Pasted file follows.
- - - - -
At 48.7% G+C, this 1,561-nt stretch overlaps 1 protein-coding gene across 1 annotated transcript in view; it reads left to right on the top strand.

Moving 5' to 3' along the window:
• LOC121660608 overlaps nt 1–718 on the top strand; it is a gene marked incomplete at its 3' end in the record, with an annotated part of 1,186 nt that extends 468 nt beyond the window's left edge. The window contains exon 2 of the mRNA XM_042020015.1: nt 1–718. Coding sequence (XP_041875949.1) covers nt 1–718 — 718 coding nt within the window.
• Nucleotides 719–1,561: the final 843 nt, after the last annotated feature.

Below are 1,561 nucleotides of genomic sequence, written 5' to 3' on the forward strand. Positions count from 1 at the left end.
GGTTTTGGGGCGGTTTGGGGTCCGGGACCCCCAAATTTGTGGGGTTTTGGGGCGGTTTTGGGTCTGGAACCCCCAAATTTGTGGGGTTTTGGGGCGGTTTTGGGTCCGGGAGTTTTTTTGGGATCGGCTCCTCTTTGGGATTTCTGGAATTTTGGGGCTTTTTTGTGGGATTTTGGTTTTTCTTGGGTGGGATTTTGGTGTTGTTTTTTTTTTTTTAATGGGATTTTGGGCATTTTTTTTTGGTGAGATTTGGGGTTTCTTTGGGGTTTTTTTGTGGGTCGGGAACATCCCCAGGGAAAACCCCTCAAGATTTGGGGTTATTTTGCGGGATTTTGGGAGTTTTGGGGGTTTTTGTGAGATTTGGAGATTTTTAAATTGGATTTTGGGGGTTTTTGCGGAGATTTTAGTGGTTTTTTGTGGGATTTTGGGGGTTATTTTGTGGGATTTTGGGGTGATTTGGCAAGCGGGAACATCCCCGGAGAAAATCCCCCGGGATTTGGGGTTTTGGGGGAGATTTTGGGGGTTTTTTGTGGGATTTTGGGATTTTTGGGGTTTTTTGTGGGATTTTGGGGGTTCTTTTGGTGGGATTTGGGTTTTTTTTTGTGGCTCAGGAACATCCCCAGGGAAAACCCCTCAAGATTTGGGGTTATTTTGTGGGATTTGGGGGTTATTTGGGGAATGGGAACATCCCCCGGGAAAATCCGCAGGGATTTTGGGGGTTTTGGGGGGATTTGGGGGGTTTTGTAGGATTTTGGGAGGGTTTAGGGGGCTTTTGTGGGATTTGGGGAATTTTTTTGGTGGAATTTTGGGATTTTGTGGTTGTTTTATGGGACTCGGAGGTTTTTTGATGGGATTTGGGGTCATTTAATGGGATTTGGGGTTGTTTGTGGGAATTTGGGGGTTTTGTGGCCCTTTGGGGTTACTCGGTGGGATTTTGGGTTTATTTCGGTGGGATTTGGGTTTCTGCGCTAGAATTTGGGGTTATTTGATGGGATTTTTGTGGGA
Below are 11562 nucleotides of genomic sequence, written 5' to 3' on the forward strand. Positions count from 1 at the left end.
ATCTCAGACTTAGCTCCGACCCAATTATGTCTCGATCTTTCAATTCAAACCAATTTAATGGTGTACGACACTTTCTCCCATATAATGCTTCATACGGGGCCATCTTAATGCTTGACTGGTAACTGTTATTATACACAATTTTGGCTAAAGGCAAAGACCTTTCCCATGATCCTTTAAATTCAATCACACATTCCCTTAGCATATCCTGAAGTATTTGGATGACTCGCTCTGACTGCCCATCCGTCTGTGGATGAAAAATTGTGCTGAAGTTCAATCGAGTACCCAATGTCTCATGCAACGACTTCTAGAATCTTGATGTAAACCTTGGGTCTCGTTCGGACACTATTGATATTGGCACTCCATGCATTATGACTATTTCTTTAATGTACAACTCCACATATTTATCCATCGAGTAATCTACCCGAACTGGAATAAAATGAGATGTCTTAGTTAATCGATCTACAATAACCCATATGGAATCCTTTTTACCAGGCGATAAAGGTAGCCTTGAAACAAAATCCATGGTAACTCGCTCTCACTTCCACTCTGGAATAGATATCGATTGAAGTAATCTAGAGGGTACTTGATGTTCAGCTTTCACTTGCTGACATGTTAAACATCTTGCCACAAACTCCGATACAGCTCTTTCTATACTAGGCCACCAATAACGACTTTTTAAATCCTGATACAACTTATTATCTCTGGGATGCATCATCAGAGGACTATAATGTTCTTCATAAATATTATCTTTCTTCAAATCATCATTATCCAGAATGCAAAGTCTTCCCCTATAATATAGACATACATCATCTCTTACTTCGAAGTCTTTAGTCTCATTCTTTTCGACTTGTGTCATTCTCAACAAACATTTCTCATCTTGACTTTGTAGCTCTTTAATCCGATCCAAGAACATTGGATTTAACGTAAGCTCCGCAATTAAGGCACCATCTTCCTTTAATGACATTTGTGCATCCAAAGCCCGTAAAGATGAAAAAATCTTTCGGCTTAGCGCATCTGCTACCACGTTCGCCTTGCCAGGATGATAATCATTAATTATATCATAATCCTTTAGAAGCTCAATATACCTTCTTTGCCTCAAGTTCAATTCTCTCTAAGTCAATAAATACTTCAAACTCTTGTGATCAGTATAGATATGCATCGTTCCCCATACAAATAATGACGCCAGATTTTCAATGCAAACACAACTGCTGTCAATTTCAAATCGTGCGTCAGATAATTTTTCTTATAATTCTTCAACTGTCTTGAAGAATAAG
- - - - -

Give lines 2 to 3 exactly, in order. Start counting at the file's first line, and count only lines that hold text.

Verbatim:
Moving 5' to 3' along the window:
• LOC121660608 overlaps nt 1–718 on the top strand; it is a gene marked incomplete at its 3' end in the record, with an annotated part of 1,186 nt that extends 468 nt beyond the window's left edge. The window contains exon 2 of the mRNA XM_042020015.1: nt 1–718. Coding sequence (XP_041875949.1) covers nt 1–718 — 718 coding nt within the window.